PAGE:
Top 10 Veterans Stories in Today’s News


Veterans!  Here’s your Top 10 News stories of the day compiled from the latest sources

We encourage you to browse our list so that you can take what you want and keep what you need…

1. 7th Fleet steps up relief efforts.  As some military families in Japan prepared for voluntary evacuations, the U.S. Navy’s 7th Fleet continued humanitarian aid efforts over the weekend, despite cold weather and aftershocks as strong as 6.1 in magnitude.

2. Nearly 8,000 military family members signed up to evacuate Japan.  There were no flights scheduled to carry U.S. military family members out of Japan on Sunday, although thousands were still hoping to flee the country’s ongoing nuclear crisis

3. Veterans Affairs Agency Wins Prominent Customer Service Award.  Talk Radio News Service  The US Department of Veteran’s Affairs was recognized by JD Power and Associates as one of 40 companies to earn the distinction of JD Power 2011 Customer Service Champions for operating one of the nation’s top mail order pharmacies last year.

4. VA to help homeless veterans in western Mass. Boston Herald  The US Department of Veterans Affairs has approved plans to work with a western Massachusetts nonprofit group to build dozens of permanent houses for homeless veterans in Leeds. Spokesman John Paradis said Wednesday that the department

5. Keeping Veterans at a Healthy Weight.  WWLP 22News  Obesity is a serious problem among veterans who receive care at VA facilities, and to tell you more is Seth Maas, registered dietitian with the US Department of Veterans Affairs in Leeds. Very large percentage. 70-74 percent of Veterans are overweight.

6. One homeless veteran is one too many.  Hillsboro Times Gazette  John, an Army veteran in Ohio who told me this, isn’t alone. As a member of the Senate Veteran’s Affairs Committee, I’ve heard directly from Ohio veterans who have benefitted from a housing grant program for veterans. The Housing and Urban Development

7. Kentucky governor signs bills to benefit and honor veterans.  This license plate will be available for purchase by any Kentucky resident, veteran or non-veteran. A portion of the fee for the specialty plate will support the Kentucky Department of Veterans Affairs. HB 200 requires the state to create a plaque

8. Saratoga Springs man: passionate about veterans and business.  Daily Herald  The first mission is to help veteran-owned businesses get their foot in the door to get federal and state government contracts, and the second is to pick up where the Veterans’ Affairs and other organizations leave off helping wounded warriors.

9. Student Nurses Gain Unique Perspective, VALOR.  University of Central Florida  Each academic year, the Orlando VA Medical Center selects two to three senior baccalaureate nursing students to participate in the US Department of Veterans Affairs’ competitive, nationwide Learning Opportunities Residency (VALOR) program.

10. East End Veterans Clinic set to open within weeks.  Riverhead News-Review  The front entrance of the new veterans clinic at the County Center. A state-of-the-art medical clinic operated by the US Department of Veterans Affairs is expected to open




The dual effects of post traumatic stress disorder (PTSD) and traumatic brain injury (TBI) can have serious consequences. Read how VA is adapting to meet the health challenges facing Veterans of Iraq and Afghanistan at ProPublica.



  • Advocate: Many Homeless Vets Served In Vietnam. Huffington Post Pat LaMarche, the vice president Of community affairs at Safe Harbour, Inc., notes, “The National Coalition for Homeless Veterans website states that nearly half of all homeless veterans served during the Vietnam War.” LaMarche interviewed one such homeless vet, a disabled man.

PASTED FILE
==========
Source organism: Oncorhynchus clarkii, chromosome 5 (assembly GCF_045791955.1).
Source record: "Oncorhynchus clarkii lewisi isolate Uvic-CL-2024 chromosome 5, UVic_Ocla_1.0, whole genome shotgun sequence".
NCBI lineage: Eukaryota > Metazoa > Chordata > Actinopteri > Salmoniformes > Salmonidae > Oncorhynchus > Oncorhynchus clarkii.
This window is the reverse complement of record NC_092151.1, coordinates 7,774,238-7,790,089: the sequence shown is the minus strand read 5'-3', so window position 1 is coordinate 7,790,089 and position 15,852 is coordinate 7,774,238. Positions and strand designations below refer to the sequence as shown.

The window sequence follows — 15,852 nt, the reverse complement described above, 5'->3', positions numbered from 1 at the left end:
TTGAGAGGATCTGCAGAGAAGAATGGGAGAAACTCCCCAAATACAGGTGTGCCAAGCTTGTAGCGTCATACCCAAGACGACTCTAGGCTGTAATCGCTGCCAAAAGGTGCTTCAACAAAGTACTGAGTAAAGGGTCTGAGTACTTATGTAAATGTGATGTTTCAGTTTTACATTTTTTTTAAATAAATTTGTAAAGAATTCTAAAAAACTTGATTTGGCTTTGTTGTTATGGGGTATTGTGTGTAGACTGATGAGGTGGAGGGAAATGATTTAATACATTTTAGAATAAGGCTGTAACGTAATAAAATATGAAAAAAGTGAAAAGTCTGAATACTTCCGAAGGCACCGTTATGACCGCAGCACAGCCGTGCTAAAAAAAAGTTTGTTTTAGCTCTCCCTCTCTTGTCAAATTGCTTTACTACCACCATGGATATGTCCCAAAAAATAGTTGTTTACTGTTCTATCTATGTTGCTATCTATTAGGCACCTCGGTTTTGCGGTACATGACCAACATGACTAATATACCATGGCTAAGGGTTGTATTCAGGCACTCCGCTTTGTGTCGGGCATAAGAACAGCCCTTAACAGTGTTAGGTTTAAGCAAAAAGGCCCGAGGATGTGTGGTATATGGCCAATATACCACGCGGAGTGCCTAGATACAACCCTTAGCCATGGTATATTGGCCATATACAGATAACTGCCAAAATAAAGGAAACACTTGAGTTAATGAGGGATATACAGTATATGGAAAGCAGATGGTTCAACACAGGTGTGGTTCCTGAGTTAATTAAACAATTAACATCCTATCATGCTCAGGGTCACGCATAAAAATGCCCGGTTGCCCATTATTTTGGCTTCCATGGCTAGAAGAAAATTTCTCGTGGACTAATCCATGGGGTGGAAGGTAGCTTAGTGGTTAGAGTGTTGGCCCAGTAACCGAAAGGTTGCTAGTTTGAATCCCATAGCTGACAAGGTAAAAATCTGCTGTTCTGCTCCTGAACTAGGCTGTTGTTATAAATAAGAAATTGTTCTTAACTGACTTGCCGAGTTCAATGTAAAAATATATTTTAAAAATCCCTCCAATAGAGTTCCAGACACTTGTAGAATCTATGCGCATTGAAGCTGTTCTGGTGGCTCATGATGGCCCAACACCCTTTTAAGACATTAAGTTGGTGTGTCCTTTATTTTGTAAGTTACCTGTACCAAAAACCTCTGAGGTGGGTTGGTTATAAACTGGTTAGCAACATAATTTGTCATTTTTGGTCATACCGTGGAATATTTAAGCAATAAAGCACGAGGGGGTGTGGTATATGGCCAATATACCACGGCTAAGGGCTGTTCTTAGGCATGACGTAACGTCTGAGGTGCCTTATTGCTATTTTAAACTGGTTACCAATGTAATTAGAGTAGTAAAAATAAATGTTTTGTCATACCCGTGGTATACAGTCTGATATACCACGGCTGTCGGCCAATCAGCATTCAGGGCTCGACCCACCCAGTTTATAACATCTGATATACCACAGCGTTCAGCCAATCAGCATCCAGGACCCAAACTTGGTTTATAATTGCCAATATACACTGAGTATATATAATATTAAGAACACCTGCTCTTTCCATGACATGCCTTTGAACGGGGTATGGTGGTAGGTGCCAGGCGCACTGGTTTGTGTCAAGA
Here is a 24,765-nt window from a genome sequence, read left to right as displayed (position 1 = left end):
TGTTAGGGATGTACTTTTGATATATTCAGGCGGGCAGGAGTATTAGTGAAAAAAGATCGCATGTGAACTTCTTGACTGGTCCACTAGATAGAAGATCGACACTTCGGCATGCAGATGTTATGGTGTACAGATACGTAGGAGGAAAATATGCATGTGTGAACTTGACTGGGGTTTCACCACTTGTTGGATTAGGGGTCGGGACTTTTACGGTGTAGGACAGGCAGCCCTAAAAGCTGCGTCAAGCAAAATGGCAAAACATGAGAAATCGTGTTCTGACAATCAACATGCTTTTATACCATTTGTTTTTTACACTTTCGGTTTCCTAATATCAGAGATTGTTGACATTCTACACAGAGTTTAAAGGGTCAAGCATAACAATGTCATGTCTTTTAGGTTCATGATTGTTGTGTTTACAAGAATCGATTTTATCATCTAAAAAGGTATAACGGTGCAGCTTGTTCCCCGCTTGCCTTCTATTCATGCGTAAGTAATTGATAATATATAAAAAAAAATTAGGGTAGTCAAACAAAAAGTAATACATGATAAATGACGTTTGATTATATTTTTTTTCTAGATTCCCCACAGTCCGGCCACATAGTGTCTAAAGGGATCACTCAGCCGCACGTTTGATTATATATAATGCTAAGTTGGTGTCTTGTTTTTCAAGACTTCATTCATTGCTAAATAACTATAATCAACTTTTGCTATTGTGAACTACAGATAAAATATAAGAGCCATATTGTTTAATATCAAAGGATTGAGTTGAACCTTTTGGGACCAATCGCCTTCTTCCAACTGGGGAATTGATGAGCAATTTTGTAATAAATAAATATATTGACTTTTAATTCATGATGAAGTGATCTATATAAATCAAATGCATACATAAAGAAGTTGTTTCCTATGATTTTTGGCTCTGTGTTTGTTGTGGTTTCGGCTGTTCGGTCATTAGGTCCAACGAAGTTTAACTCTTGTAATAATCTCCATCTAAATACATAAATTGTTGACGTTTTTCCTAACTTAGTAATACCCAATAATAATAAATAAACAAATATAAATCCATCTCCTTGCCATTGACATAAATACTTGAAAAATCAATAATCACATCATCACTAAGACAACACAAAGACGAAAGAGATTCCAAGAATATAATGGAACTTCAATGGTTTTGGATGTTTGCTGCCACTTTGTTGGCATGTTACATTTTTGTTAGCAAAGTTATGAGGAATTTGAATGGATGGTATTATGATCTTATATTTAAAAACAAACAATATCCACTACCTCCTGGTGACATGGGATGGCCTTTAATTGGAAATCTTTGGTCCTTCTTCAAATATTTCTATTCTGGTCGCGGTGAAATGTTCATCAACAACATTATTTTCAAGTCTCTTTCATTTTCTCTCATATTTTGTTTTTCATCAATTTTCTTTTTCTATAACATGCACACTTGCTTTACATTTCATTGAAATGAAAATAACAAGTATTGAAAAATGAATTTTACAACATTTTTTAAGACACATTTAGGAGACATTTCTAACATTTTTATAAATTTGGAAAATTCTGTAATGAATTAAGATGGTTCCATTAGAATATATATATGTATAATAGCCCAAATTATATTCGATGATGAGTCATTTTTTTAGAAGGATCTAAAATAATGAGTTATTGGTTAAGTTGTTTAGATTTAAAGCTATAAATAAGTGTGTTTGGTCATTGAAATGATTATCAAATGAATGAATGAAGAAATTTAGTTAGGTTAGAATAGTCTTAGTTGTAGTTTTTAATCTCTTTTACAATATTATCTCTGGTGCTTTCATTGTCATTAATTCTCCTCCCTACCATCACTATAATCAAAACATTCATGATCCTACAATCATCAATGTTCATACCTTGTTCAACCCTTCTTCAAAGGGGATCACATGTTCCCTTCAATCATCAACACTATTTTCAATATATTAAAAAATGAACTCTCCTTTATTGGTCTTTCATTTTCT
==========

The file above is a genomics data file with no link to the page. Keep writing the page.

• Man Who Served In Vietnam Helping Find Homeless Vets. Middletown (NY) Times Herald-Record Former homeless Vietnam vet John Venticinque, “tried for years to get disability benefits and was rejected four times,” recently became the “paid veterans’ services advocate for the local nonprofit Action Toward Independence.” It is Venticinque’s job to “find and help” still homeless vets in Sullivan County. In addition, psychiatrists at Veterans Affairs’ Castle Point hospital “have confirmed he does suffer from post-traumatic stress disorder” and he has “been told unofficially it’s likely he’ll receive benefits and retroactive pay.”


  • Disabled Iraq Vet In Ad Campaign Supporting Paralympics. CNN American Morning An interview with veteran Melissa Stockwell, who “spent a year of rehab” at Walter Reed Army Medical Center after losing one of her legs to a roadside bomb in Iraq. Stockwell, a 2008 Parlaympics swimmer, is “part of a new ad campaign supporting the Paralympics.”


  • Full Facial Transplant Performed In Boston. AP 25-year-old Dallas Wiens, a “Texas construction worker disfigured in a power-line accident two years ago,” has “received the nation’s first full face transplant. More than 30 doctors, nurses and other staff” at Brigham and Women’s Hospital “performed the 15-hour operation last week.” The “surgery was paid for by the Defense Department.”


  • The Blast That Shook Psycho Platoon. Pro Publica It is “becoming clear” that US soldiers deployed to Iraq and Afghanistan are “coming home afflicted with both” post-traumatic stress disorder (PTSD) and traumatic brain injuries (TBIs) “in numbers never seen before.” Besides “PTSD and cognitive problems stemming from brain injury, soldiers also face chronic pain, missing limbs, vision, hearing and other physical problems. ‘It’s very complicated,’ said Jennifer Vasterling, who has studied the issue and treated soldiers as chief of psychology at the Boston Veteran’s Administration Hospital. ‘There are no simple scenarios.'” ProPublica’s story profiles Iraq veteran Brock Savelkoul, who once contemplated suicide but is now doing better, having received treatment at the St. Cloud VAMC.